A group of Algerian hackers who attempted to attack the website of an Israeli tourist attraction found themselves interfering with that of a British castle more used to hosting teddy bears’ picnics.
The target was Belvoir Fortress near the Israeli city of Tiberias. The fortress, constructed by crusaders in the 11th century, was the site of historic battles between Christians, Muslims and Jews.
It has little but a name in common with Belvoir Castle in Leicestershire, which was built on the site of a Norman castle and used by the Royalists during the English Civil War.
However the cyber attackers, a group by the name of Dz-SeC, evidently did not realise this.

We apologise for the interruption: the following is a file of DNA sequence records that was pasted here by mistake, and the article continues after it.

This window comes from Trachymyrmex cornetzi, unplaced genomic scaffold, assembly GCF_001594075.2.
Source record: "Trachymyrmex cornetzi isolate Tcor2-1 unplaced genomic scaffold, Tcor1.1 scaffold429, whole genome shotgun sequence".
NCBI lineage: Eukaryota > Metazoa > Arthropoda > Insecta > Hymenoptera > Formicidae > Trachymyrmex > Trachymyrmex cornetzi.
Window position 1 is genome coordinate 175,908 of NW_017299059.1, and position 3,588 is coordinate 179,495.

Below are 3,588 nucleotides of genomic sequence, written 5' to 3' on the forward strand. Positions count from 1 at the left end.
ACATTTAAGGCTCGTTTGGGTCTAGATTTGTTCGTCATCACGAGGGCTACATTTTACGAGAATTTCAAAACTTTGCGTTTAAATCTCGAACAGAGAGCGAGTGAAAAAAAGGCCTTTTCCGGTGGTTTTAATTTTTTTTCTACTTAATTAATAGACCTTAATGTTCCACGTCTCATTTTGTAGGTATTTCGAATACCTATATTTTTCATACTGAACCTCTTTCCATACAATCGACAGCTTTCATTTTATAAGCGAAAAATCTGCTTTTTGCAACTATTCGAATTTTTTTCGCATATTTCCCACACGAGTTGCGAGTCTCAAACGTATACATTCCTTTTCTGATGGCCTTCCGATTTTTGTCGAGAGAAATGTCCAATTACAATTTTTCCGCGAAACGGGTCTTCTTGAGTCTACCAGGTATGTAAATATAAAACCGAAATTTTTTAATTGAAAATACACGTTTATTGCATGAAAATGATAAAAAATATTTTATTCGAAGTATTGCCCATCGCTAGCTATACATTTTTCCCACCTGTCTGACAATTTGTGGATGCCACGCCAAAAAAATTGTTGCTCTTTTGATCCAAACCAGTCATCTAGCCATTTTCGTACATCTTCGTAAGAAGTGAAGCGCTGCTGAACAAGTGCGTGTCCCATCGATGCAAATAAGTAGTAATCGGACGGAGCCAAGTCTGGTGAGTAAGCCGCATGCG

They hijacked the Belvoir Castle website and posted on its home page an image of the Algerian flag with Arabic words condemning Israel.
After the hack was identified, a member of Dz-SeC wrote on the castle website: "The cause of this hack is Israel's presence.”
They added: “Internet law does not protect the ignorant. Thank you to all the pirates of Algeria."
A spokeswoman for the castle said: "We've nothing to do with the Middle-East. I just help to organise the teddy bears' picnic."
A simple web search for Belvoir Fortress brings up a Wikipedia article cautioning browsers of the name clash: It says: “This article is about the Crusader castle in Israel. For the castle and stately home in Leicestershire, UK, see Belvoir Castle.”
In January 2010 pro-Palestinian hackers broke into the JC website and posted a Palestinian flag with an antisemitic message.